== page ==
I do not know if the assets were re-titled in his trust, but there is no excuse for not doing so. Anyone who is 85 years old should make sure that his estate plan is current and assets are titled properly. An 85 year old with an aggressive form of cancer should make sure to review his estate plan and asset titling as of yesterday.
- Tuesday, 19 June 2012 21:52
Fifteen years ago, a friend mentioned to me that divorce is the worst kind of estate planning. Those words ring true not only for estate planning, but also financial planning. Accordingly, here are 10 things a divorce lawyer will not tell you.
n.b. It is purely coincidental that today is my 19th wedding anniversary.
- Monday, 18 June 2012 21:51
Once you have a will, you should do the following to make the executor’s eventual task easier:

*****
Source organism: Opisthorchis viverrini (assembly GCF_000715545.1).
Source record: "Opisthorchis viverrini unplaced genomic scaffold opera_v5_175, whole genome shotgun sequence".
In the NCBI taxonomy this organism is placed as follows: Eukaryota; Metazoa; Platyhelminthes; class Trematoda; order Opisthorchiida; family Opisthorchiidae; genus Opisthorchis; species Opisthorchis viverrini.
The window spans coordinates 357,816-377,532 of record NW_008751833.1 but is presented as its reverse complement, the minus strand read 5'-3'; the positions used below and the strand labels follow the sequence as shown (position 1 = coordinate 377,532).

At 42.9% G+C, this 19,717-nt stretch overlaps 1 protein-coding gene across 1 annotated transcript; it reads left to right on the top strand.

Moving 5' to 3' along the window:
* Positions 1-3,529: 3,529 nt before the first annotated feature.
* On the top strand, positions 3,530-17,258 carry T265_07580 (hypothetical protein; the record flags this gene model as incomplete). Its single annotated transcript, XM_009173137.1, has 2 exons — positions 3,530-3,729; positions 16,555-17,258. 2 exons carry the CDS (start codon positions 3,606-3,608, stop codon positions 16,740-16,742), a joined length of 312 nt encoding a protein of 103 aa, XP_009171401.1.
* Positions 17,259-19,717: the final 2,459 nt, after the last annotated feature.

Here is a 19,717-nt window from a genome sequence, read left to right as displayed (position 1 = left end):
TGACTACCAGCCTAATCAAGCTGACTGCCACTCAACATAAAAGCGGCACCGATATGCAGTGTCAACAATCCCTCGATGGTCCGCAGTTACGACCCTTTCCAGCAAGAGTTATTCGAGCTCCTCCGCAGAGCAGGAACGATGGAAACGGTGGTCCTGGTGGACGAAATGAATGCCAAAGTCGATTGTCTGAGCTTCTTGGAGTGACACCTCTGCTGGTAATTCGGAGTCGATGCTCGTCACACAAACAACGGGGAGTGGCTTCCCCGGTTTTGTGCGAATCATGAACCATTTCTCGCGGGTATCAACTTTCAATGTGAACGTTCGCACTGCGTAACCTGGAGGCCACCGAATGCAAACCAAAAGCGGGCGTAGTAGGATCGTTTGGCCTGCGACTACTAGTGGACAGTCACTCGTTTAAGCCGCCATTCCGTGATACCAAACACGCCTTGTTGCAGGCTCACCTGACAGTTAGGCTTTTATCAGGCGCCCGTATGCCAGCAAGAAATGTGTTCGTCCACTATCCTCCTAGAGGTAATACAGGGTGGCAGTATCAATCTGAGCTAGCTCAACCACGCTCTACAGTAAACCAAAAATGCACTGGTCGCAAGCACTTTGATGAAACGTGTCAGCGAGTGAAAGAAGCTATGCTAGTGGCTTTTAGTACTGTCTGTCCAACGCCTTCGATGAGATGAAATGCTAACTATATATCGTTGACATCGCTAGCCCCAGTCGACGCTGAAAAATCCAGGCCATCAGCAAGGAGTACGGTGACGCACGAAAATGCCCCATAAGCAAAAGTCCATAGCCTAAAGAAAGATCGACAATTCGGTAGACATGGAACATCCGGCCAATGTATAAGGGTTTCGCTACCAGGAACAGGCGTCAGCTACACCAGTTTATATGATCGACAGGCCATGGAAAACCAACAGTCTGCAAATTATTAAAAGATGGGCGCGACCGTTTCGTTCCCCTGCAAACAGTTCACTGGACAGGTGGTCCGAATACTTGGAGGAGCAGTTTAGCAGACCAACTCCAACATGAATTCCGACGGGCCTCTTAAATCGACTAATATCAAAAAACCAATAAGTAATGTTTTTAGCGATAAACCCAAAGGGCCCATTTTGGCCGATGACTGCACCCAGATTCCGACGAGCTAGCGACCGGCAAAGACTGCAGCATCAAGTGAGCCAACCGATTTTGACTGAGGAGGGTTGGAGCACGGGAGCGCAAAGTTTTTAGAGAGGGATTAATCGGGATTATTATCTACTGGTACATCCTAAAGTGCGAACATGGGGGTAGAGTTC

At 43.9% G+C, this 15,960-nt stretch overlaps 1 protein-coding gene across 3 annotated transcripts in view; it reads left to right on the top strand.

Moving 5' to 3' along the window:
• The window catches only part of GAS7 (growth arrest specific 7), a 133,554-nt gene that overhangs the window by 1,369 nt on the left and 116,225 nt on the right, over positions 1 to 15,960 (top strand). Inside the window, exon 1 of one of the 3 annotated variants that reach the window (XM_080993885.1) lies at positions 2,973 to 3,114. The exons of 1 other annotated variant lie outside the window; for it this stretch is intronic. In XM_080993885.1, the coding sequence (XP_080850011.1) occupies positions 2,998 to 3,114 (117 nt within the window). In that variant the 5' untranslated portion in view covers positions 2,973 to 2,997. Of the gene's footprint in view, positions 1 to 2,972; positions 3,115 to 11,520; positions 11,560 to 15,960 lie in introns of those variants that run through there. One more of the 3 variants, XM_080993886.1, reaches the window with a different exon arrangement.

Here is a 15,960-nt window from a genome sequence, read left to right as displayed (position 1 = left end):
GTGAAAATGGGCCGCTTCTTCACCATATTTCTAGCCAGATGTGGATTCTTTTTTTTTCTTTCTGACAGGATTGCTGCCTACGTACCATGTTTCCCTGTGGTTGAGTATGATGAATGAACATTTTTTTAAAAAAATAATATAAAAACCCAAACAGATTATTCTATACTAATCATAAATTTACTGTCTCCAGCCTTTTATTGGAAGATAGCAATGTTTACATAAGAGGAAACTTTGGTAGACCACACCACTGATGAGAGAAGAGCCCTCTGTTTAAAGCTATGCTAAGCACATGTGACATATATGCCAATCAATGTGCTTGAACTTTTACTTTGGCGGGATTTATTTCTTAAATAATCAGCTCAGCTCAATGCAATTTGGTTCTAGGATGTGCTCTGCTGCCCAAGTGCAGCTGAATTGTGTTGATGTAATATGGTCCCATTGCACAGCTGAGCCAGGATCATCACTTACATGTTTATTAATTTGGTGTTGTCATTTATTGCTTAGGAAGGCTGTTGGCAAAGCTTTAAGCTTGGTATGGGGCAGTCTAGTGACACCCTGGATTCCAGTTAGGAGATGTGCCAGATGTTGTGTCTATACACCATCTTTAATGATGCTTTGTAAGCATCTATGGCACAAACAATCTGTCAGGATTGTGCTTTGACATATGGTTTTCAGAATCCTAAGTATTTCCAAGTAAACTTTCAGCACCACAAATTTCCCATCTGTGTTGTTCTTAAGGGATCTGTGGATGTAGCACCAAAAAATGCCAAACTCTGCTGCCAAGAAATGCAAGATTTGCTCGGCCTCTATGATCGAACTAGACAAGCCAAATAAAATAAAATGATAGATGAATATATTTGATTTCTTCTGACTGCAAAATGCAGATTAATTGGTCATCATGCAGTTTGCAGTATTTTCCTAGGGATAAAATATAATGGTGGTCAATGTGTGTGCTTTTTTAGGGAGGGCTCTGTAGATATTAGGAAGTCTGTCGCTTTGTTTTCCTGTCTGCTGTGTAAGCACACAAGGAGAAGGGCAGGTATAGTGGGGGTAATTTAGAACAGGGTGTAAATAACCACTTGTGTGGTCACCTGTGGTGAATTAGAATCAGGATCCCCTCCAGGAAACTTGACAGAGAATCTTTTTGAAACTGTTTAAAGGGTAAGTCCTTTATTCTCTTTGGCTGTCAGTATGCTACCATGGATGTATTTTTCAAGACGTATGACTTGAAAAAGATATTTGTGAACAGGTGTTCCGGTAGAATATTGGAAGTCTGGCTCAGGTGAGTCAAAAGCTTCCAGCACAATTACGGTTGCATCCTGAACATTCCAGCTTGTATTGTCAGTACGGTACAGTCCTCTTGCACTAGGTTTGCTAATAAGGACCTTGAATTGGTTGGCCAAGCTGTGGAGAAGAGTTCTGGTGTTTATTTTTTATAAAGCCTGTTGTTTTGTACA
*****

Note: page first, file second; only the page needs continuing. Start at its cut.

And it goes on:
1. Inform your executor where the will is located.
2. Place a list of your financial assets, including life insurance policies, with the will.
3. Place a list of on-line passwords with the the will.
4. Place a list of instructions about various items of personal property with the will.
Do not place the will in a safe deposit box – it will be inaccessible.
- Tuesday, 12 June 2012 21:50
Living wills are great conceptually, but can be vague when actually needed. Some advisors propose making them more detailed and walking people through a lengthy series of questions about specific situations. Because this topic makes clients squeamish on a good day, and because clients’ wishes about death change as it becomes more imminent, people either would not complete a living will or it would not reflect their current wishes. The proposed solution is no solution.